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Mentira and Amendment

Spanish for “lie” (Mentira) comes from the Latin mandacium for the same, which in turn, comes from the earlier Latin menda for “defect; fault”. But the Latin Menda comes from the Proto-Indo-European root *mend- meaning the same, fault or defect.

Thus we see an interesting transition over time: defect turned into lie. The word took on more and more agency: the problem didn’t just happen; it was an explicit lie!

The same PIE root *mend-, in English, took a different route: via French, it turned into the modern English amend and amendment. Thus, in English, “defect” turned into the more accidental, less bad, “lets make a change!”.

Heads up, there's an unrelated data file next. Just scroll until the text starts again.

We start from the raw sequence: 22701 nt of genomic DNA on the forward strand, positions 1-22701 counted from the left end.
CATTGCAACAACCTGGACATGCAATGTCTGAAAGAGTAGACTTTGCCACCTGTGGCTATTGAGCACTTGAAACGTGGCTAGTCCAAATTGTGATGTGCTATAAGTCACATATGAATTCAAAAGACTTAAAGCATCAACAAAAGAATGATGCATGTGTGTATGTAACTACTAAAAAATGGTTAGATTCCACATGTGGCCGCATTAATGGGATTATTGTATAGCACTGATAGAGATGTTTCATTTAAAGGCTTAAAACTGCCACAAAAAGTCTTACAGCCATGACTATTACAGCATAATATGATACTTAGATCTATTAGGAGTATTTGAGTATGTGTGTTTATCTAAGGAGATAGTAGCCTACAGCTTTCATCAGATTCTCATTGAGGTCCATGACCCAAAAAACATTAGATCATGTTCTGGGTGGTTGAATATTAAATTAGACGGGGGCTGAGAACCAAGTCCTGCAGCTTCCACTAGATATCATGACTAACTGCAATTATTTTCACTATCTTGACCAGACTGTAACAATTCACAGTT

We can see the parallels easily: the m-n-t of mentira map to the (a)-m-n-d of amend. The d- and t- transformation is very common and the sounds often interchangeable.

We also have the English mendacious that is a direct parallel to mentira… but everyone seems to have forgotten that word.

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